Newswise — Vagus nerve stimulation (VNS), sometimes referred to as a “pacemaker for the brain,” involves a stimulator device that is implanted under the skin in the chest, with a wire that is wound around the vagus nerve in the neck. It helps prevent seizures by sending regular, mild electrical pulses to the brain. Typically, the patient is not aware the device is operating.
A new study from Ann & Robert H. Lurie Children’s Hospital of Chicago published in the journal Epilepsia examined a population of pediatric patients with drug-resistant epilepsy. For these patients, the study found that the patients who received VNS, when used with anti-seizure medications (ASM), had lower hospital costs compared to the use of ASM alone. The study found that the patients treated with ASM plus VNS had savings of over $3,000 of epilepsy-related annual costs per year, compared to treatment with ASM only. These findings mirror the team’s previous report of children with drug-resistant epilepsy having significantly decreased inpatient healthcare utilization following VNS plus ASM compared to those treated with ASM alone. The study on healthcare utilization was published in Epilepsy & Behavior.
“We take a health services research perspective on the patients’ journey with a challenging disease process of drug-resistant epilepsy that has not been met with a cure. For patients with drug-resistant epilepsy, reducing seizure burden and addressing quality of life are important goals. We quantify aspects of outcomes of surgical therapies and medical therapies, and we assess the impact on health care costs and utilization. To the patients, families, health care systems, health care advocates, and policymakers, these are important results,” said senior author Sandi Lam, MD, MBA, Division Head of Neurosurgery at Lurie Children’s and Professor of Neurological Surgery at Northwestern University Feinberg School of Medicine. “While we show lower costs to the health care system following VNS surgery, from a practical standpoint it means fewer hospital admissions because of seizures. Patients spend their days at home instead of in the hospital.”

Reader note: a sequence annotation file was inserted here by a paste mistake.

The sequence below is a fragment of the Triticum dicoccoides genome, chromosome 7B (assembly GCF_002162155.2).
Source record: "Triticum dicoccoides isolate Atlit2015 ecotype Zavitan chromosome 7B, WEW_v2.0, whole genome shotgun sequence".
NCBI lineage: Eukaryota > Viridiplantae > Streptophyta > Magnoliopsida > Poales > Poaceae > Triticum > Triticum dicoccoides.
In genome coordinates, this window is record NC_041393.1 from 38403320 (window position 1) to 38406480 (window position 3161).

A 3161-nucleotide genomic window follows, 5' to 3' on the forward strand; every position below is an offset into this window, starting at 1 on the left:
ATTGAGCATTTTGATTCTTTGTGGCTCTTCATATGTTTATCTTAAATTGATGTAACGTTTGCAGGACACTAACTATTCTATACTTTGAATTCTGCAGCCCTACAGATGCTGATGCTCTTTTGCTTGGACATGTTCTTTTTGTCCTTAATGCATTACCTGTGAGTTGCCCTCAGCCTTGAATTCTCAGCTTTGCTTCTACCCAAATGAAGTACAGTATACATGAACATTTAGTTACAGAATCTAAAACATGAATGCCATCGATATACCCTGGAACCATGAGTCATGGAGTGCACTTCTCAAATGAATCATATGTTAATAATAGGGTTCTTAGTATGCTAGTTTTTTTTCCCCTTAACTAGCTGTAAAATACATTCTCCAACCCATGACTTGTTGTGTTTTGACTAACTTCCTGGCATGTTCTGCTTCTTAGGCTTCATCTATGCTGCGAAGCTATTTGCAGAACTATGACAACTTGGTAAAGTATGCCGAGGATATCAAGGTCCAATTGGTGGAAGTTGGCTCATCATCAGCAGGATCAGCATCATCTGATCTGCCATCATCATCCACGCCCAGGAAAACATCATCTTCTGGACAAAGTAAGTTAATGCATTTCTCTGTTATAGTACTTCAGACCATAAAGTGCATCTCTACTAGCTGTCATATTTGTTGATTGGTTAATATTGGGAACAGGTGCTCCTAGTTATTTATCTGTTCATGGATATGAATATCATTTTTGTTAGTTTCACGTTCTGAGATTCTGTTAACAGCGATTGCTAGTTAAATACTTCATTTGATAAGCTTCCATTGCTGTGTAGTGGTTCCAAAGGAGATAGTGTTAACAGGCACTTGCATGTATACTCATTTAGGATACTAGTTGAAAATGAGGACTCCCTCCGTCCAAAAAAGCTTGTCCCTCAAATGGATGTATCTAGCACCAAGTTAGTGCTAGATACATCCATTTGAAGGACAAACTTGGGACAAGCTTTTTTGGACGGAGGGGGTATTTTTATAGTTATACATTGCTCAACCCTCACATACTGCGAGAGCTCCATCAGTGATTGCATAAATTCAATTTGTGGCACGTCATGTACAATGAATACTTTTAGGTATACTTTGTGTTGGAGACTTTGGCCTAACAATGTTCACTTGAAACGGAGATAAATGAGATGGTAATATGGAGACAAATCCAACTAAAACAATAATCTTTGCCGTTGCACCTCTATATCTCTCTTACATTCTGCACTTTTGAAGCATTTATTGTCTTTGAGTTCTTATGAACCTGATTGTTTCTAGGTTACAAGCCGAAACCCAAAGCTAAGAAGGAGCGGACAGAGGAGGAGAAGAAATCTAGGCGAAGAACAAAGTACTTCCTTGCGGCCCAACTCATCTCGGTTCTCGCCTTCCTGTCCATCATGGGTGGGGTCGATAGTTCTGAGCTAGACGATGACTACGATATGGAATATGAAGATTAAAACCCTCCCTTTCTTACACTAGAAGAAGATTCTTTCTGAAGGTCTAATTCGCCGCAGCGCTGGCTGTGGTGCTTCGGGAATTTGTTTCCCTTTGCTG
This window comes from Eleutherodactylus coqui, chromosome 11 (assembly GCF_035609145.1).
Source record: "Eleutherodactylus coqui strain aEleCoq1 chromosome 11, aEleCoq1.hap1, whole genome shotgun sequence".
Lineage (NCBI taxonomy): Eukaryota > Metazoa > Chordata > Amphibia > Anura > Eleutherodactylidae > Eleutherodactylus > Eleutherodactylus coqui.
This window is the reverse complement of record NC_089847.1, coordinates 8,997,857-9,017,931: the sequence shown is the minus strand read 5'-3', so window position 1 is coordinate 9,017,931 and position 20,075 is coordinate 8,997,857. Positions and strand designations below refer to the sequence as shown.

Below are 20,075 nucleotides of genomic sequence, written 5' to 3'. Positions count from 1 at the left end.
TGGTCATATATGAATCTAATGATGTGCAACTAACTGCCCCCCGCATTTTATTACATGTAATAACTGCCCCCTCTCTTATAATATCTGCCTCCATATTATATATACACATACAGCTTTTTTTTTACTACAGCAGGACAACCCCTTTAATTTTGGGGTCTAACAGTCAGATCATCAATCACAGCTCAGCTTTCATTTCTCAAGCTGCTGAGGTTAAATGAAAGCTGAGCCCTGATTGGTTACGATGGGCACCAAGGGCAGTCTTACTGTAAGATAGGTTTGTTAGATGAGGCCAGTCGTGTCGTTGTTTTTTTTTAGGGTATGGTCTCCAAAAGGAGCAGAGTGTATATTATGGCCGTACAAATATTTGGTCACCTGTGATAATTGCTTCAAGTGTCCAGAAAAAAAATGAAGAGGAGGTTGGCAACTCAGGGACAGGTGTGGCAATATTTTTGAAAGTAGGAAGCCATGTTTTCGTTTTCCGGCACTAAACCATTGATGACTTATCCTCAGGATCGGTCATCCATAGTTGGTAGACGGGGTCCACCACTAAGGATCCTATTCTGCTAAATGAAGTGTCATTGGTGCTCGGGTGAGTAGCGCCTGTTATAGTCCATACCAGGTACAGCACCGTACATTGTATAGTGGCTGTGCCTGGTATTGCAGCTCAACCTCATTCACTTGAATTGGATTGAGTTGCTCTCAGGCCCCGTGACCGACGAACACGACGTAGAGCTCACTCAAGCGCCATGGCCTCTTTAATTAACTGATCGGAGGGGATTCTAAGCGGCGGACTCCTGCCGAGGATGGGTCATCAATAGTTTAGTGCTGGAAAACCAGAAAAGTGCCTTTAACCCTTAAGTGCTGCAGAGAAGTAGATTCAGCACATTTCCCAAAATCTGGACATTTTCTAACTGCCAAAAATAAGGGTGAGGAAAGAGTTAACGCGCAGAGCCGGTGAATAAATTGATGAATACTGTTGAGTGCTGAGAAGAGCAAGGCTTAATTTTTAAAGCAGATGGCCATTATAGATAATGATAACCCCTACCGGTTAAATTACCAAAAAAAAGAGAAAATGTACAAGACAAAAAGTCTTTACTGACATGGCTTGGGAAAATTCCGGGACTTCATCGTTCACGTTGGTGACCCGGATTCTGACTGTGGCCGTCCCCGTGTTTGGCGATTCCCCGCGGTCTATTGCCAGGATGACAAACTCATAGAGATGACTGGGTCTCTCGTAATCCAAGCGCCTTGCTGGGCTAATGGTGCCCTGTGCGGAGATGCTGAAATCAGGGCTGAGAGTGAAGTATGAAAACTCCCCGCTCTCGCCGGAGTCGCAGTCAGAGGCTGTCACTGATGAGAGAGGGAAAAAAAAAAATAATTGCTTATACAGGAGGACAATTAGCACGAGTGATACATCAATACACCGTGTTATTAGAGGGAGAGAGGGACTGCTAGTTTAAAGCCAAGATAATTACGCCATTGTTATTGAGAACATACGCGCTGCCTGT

The study is unique in multiple ways. There has been no previous research focusing on children with drug-resistant epilepsy and comparing the outcomes of those who had VNS and ASMs and those who only received ASMs. The study also provides a breakdown of costs by site of care (inpatient, outpatient, and Emergency Department). The study researchers found that emergency department costs decreased more for children treated with VNS and ASM, compared to ASM alone. While average annual total costs were higher in the ASM-only cohort, the researchers also observed that outpatient care costs for VNS with ASM were higher than ASM alone. The study authors note that it is not surprising that children required more outpatient care shortly after VNS implantation, since device adjustment for each patient is necessary in this time period. Outpatient costs for children with VNS decreased dramatically in the second year. Future studies warrant additional focus on costs and patterns of care in longer term follow-up.
Research with national data do not substitute for clinical research. Each patient with epilepsy presents a unique case requiring tailored clinical care that should be managed at a comprehensive Level 4 NAEC pediatric epilepsy center like Lurie Children’s. Large studies with health services research can inform future research as well as gaps and opportunities in health care delivery. The study shows that surgical options should be a part of the epilepsy treatment armamentarium. While future studies will look at cranial epilepsy surgery outcomes, this study was limited to VNS and did not include epilepsy surgery on the brain, which is an important way of epilepsy treatment.
The study included children (0-17 years of age) who were diagnosed with refractory epilepsy, with 1113 patients treated with ASM plus VNS and 3471 patients treated with ASM only. Data were sourced from the Children’s Hospital Association’s Pediatric Health Information System (PHIS) database, which contains inpatient, emergency department, ambulatory, and observation encounter level data from more than 44 children’s hospitals in the United States. Patients in the study were followed one year prior and two years after meeting pre-determined criteria for refractory epilepsy.
Research at Ann & Robert H. Lurie Children’s Hospital of Chicago is conducted through the Stanley Manne Children’s Research Institute. The Manne Research Institute is focused on improving child health, transforming pediatric medicine and ensuring healthier futures through the relentless pursuit of knowledge. Lurie Children’s is ranked as one of the nation’s top children’s hospitals by U.S. News & World Report. It is the pediatric training ground for Northwestern University Feinberg School of Medicine.